From generation to generation, North Korea stands as one of the last remaining communist regimes in the world. In a country built on oppression and regulation, why is it that no one seems to rebel? The sad truth remains that loyalty and obedience to North Korea’s supreme leader is an inescapable fate. From the day they are born, idolization of “The Supreme Leader” is drilled into the minds of those unlucky enough to be born into North Korea. Some would argue that extreme control is imposed merely to preserve a way of life. The question posed, is whether North Korea has gone too far in trying to protect this way of life. Through extreme limitations on use of electronics, speech, and religion, prohibiting virtually all contact with the outside world, and extensive use of propaganda, North Korea has greatly crossed the line from protecting a country’s best interest to taking away any and all freedom from its people. From the standpoint of persons living in a country such as the United States, it is easy to conclude that communism in North Korea is out of control and the way of life is incomprehensible. However, one must consider whether North Korean’s live less awful lives because they are so brainwashed. They do not even understand the horrors of their own country. Due to the way citizens are born and raised, the majority of North Koreans truly believe themselves to live in a good country lead by an honorable man. The Leader, they are told, is the reason for all good that comes their way. With this in mind, is it right for others outside the country to feel that they need to “fix” a country when its citizens do not even feel they are being mistreated? In a battle of ideology, who is to say which country is right or wrong? ... ... middle of paper ... ...ountry’s former leader whose political theories define policy decisions” (Index on Censorship; Lee). In what seem to be such trivial things, the forced idolization of the Leader becomes evident and the limits on freedom are obvious (Index on Censorship). With all of this idolization drilled into the minds of citizens, it is no wonder that North Koreans do not realize the need to rebel. North Korea’s extremist actions cannot be excused as simply maintaining homeland security. Instead, North Korea has gone and created a dictatorship where citizens are ruthlessly controlled and isolated to avoid the inward or outward spread of facts contrary to the claims of the imperial Kim family. The brainwashing, restrictions on freedom and communication, and exile from the outside world have created a society in which North Korea’s citizens have lost their basic human rights.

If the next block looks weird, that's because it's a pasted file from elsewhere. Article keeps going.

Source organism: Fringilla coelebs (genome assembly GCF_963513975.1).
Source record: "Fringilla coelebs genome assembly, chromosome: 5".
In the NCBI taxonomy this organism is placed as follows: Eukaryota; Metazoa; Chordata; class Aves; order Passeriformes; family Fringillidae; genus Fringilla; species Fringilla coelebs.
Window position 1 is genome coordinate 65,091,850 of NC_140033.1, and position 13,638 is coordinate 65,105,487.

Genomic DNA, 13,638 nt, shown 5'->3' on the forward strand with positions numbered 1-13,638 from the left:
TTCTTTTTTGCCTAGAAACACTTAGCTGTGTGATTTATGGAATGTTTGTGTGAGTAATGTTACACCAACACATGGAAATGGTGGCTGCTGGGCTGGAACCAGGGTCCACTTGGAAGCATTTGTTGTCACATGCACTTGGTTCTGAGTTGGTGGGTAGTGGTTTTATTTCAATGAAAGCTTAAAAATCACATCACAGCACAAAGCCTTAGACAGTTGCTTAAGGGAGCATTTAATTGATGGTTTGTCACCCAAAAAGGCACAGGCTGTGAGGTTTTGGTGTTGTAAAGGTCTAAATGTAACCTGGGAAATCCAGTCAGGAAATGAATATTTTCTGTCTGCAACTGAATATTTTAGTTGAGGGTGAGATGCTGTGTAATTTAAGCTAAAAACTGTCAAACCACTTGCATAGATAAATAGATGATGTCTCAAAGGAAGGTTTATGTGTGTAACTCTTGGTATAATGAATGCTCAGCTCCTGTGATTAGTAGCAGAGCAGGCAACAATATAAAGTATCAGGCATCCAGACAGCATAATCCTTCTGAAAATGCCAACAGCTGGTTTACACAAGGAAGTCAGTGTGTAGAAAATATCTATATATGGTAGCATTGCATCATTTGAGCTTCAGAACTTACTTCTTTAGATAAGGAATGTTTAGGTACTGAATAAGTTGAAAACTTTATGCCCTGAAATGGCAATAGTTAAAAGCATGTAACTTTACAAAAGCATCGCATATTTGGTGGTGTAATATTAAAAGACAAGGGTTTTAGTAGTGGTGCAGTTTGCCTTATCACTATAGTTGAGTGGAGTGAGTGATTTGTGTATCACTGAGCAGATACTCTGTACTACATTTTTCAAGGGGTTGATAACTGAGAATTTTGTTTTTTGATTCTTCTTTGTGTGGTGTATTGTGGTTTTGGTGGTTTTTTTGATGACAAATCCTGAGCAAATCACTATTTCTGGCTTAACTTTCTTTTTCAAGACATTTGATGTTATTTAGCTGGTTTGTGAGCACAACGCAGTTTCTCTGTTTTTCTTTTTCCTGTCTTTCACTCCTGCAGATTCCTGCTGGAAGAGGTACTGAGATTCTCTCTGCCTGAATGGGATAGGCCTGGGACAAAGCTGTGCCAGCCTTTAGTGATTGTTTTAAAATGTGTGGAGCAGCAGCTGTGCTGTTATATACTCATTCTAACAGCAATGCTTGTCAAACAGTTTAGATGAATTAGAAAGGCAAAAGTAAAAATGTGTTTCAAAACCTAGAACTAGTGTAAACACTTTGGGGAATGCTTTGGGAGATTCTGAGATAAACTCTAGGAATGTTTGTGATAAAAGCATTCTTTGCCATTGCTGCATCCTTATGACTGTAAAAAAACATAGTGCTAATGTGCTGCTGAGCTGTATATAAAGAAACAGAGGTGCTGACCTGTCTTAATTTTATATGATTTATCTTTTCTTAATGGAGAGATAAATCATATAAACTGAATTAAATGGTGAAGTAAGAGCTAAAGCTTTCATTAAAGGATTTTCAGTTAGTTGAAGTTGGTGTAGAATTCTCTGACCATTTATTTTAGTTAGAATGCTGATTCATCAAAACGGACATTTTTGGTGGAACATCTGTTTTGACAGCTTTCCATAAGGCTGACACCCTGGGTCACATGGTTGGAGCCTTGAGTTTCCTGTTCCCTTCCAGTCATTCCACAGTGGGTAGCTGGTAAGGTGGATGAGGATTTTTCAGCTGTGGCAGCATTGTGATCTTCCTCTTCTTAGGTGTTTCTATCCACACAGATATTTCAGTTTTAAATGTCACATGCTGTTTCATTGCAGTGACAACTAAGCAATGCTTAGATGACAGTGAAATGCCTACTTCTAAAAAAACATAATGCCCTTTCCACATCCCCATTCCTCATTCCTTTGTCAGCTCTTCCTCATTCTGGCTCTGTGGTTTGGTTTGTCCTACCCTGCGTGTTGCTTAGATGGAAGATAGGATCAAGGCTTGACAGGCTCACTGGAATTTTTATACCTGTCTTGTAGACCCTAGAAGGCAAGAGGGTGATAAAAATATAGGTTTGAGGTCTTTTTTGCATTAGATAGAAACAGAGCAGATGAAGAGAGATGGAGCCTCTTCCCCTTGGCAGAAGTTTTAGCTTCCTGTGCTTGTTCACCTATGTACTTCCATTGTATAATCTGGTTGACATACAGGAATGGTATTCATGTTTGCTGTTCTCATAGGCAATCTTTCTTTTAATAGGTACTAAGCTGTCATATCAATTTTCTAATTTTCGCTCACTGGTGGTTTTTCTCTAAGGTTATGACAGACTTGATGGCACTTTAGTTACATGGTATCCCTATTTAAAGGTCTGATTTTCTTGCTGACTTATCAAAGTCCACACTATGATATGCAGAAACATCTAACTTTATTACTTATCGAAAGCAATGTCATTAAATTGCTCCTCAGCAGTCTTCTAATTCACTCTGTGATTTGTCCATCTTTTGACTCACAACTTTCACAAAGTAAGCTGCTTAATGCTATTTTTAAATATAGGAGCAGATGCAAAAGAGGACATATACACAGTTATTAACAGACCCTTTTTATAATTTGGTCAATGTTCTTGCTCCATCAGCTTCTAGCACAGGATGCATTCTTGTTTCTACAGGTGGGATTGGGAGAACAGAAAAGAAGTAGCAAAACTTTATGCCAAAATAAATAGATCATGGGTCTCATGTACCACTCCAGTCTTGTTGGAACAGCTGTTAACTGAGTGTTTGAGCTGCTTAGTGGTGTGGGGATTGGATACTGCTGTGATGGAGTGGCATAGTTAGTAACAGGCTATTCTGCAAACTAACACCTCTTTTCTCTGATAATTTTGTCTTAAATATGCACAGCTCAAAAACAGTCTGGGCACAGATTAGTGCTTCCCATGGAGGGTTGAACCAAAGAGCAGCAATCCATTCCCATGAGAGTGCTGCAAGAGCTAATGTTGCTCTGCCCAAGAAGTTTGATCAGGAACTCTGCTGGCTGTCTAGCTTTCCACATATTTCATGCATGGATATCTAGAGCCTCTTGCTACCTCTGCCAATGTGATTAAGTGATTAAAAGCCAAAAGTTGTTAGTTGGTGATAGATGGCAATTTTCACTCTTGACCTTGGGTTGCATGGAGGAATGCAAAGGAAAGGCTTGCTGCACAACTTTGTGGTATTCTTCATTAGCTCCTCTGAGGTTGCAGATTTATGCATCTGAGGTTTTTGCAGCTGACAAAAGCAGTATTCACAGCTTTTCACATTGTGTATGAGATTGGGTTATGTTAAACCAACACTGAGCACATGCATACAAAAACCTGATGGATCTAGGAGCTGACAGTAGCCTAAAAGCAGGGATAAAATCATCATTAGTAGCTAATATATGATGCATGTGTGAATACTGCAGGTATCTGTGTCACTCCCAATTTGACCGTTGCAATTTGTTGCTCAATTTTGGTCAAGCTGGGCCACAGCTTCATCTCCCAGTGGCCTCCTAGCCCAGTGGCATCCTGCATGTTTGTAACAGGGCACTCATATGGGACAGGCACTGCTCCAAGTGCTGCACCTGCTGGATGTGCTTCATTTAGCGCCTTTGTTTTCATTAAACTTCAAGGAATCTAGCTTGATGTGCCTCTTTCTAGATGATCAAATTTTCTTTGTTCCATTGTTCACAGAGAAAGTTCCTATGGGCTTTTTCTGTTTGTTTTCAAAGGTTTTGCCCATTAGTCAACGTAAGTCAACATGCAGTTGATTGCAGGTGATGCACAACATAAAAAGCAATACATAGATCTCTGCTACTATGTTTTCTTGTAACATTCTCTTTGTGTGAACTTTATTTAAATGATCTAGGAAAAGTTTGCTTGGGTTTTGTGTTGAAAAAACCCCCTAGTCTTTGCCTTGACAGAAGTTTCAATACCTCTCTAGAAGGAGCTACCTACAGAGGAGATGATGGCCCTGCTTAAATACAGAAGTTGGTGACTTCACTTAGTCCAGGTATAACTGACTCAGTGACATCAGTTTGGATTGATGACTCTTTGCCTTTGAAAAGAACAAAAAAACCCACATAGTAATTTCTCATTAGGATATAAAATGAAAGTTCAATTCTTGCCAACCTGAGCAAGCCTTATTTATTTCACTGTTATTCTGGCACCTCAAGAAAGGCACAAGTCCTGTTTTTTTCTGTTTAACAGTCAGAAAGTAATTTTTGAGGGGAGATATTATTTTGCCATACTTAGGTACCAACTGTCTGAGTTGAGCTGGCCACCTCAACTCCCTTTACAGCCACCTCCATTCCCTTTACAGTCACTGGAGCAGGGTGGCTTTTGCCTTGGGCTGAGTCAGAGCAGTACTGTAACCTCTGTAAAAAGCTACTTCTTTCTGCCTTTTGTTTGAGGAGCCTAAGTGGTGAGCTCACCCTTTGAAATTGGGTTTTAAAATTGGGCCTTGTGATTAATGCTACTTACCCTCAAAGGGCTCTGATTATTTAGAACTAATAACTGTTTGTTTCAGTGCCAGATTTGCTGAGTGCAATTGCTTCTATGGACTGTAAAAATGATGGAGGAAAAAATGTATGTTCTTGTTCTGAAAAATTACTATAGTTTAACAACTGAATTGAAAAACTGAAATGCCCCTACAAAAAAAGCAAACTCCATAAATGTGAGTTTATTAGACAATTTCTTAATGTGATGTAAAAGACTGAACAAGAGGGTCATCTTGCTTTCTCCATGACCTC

There are a number of similarities between North Korea, The United States and China. That statement could be said about certain aspects of the three countries when looking purely at what is written on paper. According to the Central Intelligence Agency (CIA) World Fact Book all three countries have the essential three branches of government; executive, legislative, and judicial (2012). But it takes little effort to peel away the first layer and see the vast differences between The United States and the communist countries of China and North Korea. This paper is designed to peel away that second layer and reveal the differences between the communist countries of China and North Korea. By examining the aspects of how each country selects their leaders, how their government is structured, the political culture of each country, human rights or lack thereof, and the economic environment of the two countries, the paper will illuminate numerous contrasts between how the two countries choose to operate.